What Is Salicylic Acid — and How Does It Benefit Your Skin?

Salicylic acid is the gentlest, and arguably most effective, treatment for acne.

woman skin
(Image credit: Klaus Vedfelt)

The first zit treatment most of us encounter is typically that goopy white stuff that you quickly learn bleaches your sheets and towels (shoutout to benzoyl peroxide!). Once you've ruined enough linens, one usually smartens up and moves along to other acne treatments. And that's when you might hear about salicylic acid, one of the single most effective acne treatments available. But what is salicylic acid? What does it do? And can it benefit your skin in ways that have nothing to do with your blemishes? With the help of dermatologists Joyce Imahiyerobo-Ip of Vibrant Dermatology and Skin Bar MD in Boston and Cheri Frey of Advanced Dermatology in Maryland, we put together your guide to salicylic acid.

What is salicylic acid? 

From a molecular standpoint, salicylic acid is a naturally occurring compound found in plants that's part of a family of compounds considered phenolic acids and beta hydroxy acids, explains Frey. Which is all to say, salicylic acid is a gentle chemical exfoliant.

"On the skin, those acids break apart cellular connections, causing dead skin cells to slough off," Frey continues. "Salicylic acid is also soluble in oil, so it has the ability to penetrate oil glands and unclog pores."

There is some research to suggest that salicylic acid has anti-inflammatory benefits, which means it can help quell skin redness and irritation, too.

How should you use salicylic acid?

Over the counter, salicylic acid is available in concentrations anywhere from 0.5-2 percent, and is found in spot treatments, cleansers, body washes, masks, lotions and creams. In these topical products, salicylic acid works to "exfoliate, increase skin cell turnover, and can help to give you a brighter, smoother complexion," says Imahiyerobo-Ip.

The Best Salicylic Acid Acne Spot Treatments

What are the benefits of salicylic acid for your skin?

Because of its oil solubility, salicylic acid is particularly effective against comedonal acne—whiteheads and blackheads—where the blemishes are attributed to clogged pores and lagging skin turnover. Acne related to inflammatory issues, which manifests as painful acne cysts and pustules, is best addressed with benzoyl peroxide.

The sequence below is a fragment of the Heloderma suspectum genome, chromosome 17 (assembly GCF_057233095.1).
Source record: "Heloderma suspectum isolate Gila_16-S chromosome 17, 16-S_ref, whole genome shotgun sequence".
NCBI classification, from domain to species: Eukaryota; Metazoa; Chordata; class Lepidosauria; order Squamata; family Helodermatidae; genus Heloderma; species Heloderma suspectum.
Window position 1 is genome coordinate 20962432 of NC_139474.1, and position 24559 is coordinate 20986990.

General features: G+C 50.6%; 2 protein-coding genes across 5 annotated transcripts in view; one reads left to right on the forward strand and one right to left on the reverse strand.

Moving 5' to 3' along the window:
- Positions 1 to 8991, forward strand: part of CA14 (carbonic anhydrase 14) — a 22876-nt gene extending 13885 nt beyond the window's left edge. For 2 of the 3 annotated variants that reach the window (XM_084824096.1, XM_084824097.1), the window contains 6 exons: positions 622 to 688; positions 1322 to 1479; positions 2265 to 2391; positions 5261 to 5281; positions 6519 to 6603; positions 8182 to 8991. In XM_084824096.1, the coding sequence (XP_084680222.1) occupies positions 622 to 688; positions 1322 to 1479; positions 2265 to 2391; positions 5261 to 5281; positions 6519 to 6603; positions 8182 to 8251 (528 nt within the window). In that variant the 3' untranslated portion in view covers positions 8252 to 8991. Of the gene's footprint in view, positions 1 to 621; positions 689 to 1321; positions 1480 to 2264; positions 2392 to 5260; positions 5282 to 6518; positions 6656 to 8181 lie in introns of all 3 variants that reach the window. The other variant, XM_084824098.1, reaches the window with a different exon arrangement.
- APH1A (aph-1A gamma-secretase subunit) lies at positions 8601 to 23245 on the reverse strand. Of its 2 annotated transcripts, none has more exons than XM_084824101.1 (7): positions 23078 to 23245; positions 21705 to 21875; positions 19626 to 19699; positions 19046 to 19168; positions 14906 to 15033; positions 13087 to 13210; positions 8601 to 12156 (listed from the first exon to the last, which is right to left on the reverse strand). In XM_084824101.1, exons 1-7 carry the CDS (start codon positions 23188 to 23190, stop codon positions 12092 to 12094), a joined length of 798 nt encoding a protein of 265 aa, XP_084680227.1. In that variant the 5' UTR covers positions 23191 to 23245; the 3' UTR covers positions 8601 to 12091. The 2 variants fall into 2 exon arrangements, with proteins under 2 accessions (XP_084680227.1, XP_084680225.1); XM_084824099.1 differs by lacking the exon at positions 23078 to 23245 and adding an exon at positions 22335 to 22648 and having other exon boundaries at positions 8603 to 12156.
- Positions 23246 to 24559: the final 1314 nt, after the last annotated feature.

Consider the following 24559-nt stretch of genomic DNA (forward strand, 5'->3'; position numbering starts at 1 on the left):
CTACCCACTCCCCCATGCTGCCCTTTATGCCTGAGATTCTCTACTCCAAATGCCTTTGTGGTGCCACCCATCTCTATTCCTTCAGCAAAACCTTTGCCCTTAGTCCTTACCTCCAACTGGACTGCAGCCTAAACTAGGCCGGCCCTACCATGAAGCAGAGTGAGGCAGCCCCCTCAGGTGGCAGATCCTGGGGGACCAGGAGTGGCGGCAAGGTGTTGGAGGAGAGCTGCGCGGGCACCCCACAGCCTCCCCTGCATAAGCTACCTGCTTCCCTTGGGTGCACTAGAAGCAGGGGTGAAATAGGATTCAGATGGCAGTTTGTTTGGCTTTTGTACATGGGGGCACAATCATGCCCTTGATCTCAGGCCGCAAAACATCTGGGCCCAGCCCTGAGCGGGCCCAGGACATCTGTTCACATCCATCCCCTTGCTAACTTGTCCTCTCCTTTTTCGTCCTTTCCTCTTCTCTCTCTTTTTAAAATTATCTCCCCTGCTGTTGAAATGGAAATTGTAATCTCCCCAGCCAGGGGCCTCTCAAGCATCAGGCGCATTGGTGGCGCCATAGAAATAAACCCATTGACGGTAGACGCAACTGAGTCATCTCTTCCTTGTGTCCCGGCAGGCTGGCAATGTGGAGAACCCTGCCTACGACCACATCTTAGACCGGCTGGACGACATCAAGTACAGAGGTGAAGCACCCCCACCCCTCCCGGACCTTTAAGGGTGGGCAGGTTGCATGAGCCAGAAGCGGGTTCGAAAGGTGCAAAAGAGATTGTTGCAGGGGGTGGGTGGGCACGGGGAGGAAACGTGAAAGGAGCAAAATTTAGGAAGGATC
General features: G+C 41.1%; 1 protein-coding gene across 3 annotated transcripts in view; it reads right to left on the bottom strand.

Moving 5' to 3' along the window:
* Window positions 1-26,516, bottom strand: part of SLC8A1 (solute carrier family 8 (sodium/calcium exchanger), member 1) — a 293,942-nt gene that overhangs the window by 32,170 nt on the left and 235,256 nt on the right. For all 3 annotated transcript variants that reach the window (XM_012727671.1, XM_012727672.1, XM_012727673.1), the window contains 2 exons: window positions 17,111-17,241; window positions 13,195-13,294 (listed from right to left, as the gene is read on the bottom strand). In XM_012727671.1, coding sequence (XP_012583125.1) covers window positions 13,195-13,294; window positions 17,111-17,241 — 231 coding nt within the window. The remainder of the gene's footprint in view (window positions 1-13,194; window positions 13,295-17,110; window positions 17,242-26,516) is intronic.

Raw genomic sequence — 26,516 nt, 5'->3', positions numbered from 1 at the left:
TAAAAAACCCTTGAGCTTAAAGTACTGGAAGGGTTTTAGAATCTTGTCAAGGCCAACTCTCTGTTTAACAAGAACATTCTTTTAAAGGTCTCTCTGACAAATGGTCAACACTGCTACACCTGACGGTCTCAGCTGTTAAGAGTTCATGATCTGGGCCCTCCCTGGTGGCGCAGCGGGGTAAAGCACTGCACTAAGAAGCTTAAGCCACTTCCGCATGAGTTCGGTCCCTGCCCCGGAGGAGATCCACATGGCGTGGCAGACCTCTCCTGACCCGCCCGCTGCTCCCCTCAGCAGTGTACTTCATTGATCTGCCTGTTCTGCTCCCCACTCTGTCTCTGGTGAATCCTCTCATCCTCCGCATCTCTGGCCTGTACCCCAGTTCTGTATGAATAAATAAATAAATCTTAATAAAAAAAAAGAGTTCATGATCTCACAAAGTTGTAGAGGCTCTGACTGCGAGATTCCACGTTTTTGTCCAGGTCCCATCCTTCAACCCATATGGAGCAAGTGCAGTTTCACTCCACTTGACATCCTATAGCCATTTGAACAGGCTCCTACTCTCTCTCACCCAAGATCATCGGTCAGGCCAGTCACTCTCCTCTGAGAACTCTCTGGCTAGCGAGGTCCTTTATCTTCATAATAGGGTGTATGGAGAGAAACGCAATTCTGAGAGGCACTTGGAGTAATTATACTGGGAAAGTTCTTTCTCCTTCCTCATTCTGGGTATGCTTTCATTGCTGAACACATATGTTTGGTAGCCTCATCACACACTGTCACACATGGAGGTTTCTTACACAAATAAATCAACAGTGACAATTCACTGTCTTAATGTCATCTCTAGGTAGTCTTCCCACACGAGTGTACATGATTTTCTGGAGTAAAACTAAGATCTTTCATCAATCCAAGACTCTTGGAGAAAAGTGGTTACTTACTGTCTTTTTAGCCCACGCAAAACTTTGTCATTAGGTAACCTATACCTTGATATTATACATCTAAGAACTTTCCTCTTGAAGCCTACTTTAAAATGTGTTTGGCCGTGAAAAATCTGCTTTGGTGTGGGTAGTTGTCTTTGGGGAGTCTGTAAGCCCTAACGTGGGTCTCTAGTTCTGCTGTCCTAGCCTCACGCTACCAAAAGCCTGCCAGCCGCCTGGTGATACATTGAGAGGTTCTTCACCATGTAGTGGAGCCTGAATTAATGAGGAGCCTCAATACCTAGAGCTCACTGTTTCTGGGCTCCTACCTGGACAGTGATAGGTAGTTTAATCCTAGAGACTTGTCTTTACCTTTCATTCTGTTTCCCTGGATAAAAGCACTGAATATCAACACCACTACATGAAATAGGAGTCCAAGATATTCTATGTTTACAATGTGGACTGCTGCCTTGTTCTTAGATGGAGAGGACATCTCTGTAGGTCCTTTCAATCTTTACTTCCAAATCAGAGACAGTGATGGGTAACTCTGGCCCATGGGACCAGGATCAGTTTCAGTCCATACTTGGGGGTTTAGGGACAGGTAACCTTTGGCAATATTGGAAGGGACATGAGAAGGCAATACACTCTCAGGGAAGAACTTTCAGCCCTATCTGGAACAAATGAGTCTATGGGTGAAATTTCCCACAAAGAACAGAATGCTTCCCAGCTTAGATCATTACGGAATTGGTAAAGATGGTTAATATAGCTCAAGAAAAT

"Salicylic acid is also used at a 20 or 30 percent concentration for a chemical peel that at your dermatologist’s office," Imahiyerobo-Ip continues, noting that the professional treatments effectively address both acne and hyperpigmentation.

Are there side effects to using salicylic acid?

There are some mild side effects associated with salicylic acid. "Because salicylic acid has a low pH, it can be irritating to the skin," explains Frey, noting that this is why concentrations above 2 percent aren't offered over the counter. "In patients with darker skin, that irritation can lead to hyperpigmentation," she adds.

If you're layering salicylic acid with other topicals like glycolic or retinoic acid, it can also leave your skin dry and irritated, so work with a dermatologist to create a targeted layering approach. Also: Salicylic acid can be absorbed by the skin, so it's not recommended during pregnancy.

The Salicylic Acid Products Dermatologists Love

What should I look for in a salicylic acid product?

There are countless salicylic acid skincare products on the market—but derms certainly have their recommendations. "My personal favorite is La Roche Posay's cleanser," says Frey: "It contains their patented lipohydroxy acid, which is derived from salicylic acid. LHA stays on the top layer of the skin, so it delivers more potent effects without the irritation. It also has anti-aging properties similar to retinols by stimulating hyaluronic acid and collagen production."

As for Imahiyerobo-Ip: "Neutrogena makes a great acne body wash with salicylic acid that's super affordable. I also like Murad’s blemish control spray. Hydropeptide’s serum contains salicylic acid and azelaic acid to gently treat and prevent mild breakouts."

Marie Claire Editors' Favorite Salicylic Acid Products

Hannah Morrill

Hannah Morrill is a writer and editor based in Portland, Maine. She’s an avid reader, an indifferent face-washer and a sunscreen/retinol evangelist.